Rigid brome is a problematic weed of southern Australian cropping systems. Increased knowledge about the ecology of rigid brome and the influence of management strategies on its seedbank dynamics could facilitate development of more effective weed control programs. A field study was undertaken to investigate seedbank persistence and the influence of different management strategies on rigid brome control at Lock in South Australia during 2003 to 2005. Seeds of rigid brome were found to persist in the soil for up to 3 yr, with > 20% of the seedbank persisting from one season to the next. Therefore, a single year management program against this weed species is likely to be ineffective and could result in rapid buildup in weed infestations. However, management strategies that combined effective herbicides (ClearfieldTM technology) and crop competition over consecutive years provided effective control of this troublesome weed. Such cropping systems reduced rigid brome density (1 to 10 plants m−2) and seed production (8 to 160 seeds m−2) in the final crop of the 3-yr cropping sequence as compared to common grower practice of trifluralin and triasulfuron mixtures (138 plants m−2; 1,866 seeds m−2). These treatment combinations were able to deplete the initial seedbank (1,748 seeds m−2) to manageable levels (< 5 seeds m−2) within 3 yr. The results of this study should provide growers with confidence that severe rigid brome infestations can be managed effectively without compromising crop productivity.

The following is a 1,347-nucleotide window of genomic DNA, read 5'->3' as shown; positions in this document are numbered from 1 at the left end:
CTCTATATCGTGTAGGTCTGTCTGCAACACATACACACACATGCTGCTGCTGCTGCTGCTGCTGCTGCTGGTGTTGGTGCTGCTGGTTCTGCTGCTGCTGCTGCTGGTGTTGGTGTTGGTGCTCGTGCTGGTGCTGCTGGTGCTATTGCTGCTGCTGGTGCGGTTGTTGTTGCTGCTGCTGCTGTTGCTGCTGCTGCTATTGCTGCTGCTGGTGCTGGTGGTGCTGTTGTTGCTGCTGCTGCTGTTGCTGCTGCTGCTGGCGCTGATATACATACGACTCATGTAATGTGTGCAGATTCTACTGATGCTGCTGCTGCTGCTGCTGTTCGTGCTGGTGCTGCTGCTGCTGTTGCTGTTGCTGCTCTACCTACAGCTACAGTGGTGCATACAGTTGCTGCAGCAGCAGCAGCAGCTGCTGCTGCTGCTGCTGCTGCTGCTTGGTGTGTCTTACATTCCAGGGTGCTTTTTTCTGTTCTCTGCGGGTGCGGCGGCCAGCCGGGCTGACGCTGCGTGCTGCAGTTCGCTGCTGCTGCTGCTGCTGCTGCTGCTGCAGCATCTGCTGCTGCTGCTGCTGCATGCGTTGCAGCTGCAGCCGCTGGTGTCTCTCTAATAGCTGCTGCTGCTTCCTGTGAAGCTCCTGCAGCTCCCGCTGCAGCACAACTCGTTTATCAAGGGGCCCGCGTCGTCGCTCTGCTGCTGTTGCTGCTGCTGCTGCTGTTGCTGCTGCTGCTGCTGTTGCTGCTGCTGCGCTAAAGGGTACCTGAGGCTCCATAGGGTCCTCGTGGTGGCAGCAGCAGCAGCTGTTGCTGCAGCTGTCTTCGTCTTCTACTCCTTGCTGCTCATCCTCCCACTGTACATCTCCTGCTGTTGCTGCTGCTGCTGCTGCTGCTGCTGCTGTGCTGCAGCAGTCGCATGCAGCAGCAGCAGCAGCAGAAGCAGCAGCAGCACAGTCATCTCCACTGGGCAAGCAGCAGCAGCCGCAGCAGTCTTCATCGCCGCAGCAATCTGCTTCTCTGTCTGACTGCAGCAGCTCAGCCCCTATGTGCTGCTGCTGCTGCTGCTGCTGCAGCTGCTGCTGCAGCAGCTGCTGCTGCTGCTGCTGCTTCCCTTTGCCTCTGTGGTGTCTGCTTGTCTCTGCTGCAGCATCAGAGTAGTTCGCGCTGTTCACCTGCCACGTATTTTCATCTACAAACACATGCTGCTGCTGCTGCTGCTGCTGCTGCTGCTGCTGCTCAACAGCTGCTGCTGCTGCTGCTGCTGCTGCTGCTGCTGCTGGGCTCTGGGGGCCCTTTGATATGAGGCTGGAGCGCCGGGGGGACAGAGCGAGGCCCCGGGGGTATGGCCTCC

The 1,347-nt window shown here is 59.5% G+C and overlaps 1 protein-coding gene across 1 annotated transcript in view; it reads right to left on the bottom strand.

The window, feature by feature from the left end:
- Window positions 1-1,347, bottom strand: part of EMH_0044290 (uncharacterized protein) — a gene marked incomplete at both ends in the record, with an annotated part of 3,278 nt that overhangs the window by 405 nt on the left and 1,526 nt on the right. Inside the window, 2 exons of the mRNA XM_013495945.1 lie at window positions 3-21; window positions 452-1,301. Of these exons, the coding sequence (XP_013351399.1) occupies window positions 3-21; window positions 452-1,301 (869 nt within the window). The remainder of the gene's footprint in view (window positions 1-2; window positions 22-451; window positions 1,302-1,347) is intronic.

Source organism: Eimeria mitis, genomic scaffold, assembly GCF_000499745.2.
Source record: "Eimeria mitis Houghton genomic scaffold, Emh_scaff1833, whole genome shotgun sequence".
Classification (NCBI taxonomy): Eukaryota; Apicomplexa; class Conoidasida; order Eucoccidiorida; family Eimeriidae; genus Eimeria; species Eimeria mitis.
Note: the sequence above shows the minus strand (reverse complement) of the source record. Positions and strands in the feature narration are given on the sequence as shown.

Nomenclature: Triasulfuron; trifluralin; rigid brome, Bromus rigidus Roth BRORI